Equation

Where: Wf = Final weight of fish; Ws = Weight of fish at Start; T = Duration of nursing

Equation

Equation

Equation

Statistical analysis

Data collected from the experiment was analyzed using one-way ANOVA and when ANOVA indicated that there was a statistical difference between the stockings densities means, Tukeys Tests were used to compare these means. The software of statistics calculations and model was SPSS statistics version 20 and all statistical tests considered significant at (P < 0.05).

Results

Length and weight

The mean length at the beginning of the experiment and at week one sampling were not significant for all the stocking densities (P =1.0 and 0.192, respectively). At sampling two (week two) there was a significance difference in the mean length of all the three samples (P < 0.0001). Tukeys test indicated a significance between the highest density of 5330fry/m3and rest of the densities (P<0.0001) but no difference between densities 2000, 2670 and 4000 fry/m3and 1330 fry/ m3 (P = 0.331, 0.955 and 0.978, respectively). By week three, fry stocked at 1000 m3 exhibited the highest final mean length (27.471 +/- 0.331) while fry stocked at 5330 m3 recorded the lowest (22.804 +/- 0.222). By the end of the experiment, the mean length of the six stocking densities was significantly different (P<0.0001).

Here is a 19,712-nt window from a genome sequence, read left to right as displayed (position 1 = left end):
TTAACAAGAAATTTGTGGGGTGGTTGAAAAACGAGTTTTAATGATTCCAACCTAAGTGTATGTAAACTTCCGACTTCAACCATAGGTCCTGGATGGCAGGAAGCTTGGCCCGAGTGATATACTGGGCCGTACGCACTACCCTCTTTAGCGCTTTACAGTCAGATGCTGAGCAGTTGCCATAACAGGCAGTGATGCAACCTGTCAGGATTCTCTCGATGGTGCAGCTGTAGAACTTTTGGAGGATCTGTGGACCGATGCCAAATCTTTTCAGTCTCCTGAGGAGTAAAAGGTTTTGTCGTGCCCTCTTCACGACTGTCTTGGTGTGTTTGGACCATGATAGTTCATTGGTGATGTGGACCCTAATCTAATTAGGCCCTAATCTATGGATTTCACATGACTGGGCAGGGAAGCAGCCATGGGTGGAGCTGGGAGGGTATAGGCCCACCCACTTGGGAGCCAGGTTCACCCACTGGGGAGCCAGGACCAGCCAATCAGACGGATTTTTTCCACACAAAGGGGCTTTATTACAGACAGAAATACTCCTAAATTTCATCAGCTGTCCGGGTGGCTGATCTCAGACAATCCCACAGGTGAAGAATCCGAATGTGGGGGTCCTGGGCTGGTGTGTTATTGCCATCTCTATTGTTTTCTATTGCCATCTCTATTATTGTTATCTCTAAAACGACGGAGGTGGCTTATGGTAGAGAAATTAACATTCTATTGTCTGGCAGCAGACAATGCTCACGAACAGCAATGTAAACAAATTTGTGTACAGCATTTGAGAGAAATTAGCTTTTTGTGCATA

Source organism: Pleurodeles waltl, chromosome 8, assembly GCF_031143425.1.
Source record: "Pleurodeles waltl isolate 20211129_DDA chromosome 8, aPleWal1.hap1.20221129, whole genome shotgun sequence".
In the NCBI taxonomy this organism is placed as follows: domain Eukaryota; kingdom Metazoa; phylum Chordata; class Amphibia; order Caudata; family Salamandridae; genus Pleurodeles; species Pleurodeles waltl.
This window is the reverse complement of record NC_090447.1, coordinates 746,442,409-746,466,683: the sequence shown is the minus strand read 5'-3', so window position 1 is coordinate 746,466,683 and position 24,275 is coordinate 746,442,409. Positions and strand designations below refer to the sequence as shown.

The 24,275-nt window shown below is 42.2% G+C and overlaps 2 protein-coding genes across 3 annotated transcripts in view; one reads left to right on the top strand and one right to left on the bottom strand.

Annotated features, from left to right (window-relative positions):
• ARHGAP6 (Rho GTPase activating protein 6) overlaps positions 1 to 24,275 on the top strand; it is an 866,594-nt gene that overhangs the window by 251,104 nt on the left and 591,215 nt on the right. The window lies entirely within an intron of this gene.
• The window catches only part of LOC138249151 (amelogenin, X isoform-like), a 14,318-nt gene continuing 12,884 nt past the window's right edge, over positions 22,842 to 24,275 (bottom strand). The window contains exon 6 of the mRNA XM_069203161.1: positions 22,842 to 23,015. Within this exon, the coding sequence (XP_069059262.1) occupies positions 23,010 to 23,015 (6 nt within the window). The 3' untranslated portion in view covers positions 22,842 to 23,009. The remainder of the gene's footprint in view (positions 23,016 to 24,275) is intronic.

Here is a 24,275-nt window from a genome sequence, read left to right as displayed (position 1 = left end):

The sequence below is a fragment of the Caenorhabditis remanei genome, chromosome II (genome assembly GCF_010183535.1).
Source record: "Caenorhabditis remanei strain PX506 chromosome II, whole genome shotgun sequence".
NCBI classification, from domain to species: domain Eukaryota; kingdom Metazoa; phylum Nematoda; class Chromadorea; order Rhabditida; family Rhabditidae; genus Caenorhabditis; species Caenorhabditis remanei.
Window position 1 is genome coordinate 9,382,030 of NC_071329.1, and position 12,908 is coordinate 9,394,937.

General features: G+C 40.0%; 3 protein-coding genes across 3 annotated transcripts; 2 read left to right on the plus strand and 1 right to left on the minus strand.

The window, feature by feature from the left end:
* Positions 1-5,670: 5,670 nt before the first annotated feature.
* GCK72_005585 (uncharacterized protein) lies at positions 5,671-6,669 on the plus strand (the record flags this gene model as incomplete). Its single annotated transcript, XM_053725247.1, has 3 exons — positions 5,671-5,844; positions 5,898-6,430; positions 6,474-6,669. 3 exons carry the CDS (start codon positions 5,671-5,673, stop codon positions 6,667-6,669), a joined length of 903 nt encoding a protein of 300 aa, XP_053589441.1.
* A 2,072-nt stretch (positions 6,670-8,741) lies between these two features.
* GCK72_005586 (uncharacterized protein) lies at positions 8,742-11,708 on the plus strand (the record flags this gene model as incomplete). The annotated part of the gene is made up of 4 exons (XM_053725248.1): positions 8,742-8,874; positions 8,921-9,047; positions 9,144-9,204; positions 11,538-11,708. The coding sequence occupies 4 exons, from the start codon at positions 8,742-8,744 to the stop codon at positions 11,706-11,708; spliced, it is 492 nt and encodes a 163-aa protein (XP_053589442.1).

The relationships between stocking density and mean length at week one, two and three samplings are shown in Figure 2.

aquaculture-research-development-relationship-standard

Figure 2: The relationship between mean standard length and stocking density of fry at for the three samplings.

All the stocking densities showed a gradual increase in weight with density of 1000 fry/m3 having the greatest gain from 0.03 g average body weight at stocking to 0.43 ± 0.057 whilst 5330 fry/m3 registered the lowest from 0.03 average body weight at stocking to 0.24 ± 0.042g by grading time (Figure 3).

aquaculture-research-development-relationship-body-weight

Figure 3: Relationship between average body weight and time samplings.

Survival rate

From the experiment, the results were divided into two groups depending on the percentage survival. The first group had stocking densities 2670,1330,1000, and 2000 fry/m3 in order of decreasing survival but all having high survivals of above 90%. The second group had densities 4000 and 5330 fry/m3 and these had less than than 90% as far as survival is concerned (Table 1).

    1ST SAMLING ON 15/6/12        
1000 1330 2000 2670 4000 5330 STOCKING 6/6/12
17 18 17 20 16 16 11
19 16 17 19 13 14 12
14 15 16 18 16 12 11
18 13 19 14 20 12 12
16 17 18 20 15 15 11
15 17 16 16 14 14 12
20 12 15 15 13 15 13
15 18 20 17 15 16 13
18 18 20 14 16 17 13
14 15 20 19 20 15 14
16 16 15 20 16 18 13
13 17 16 15 15 20 11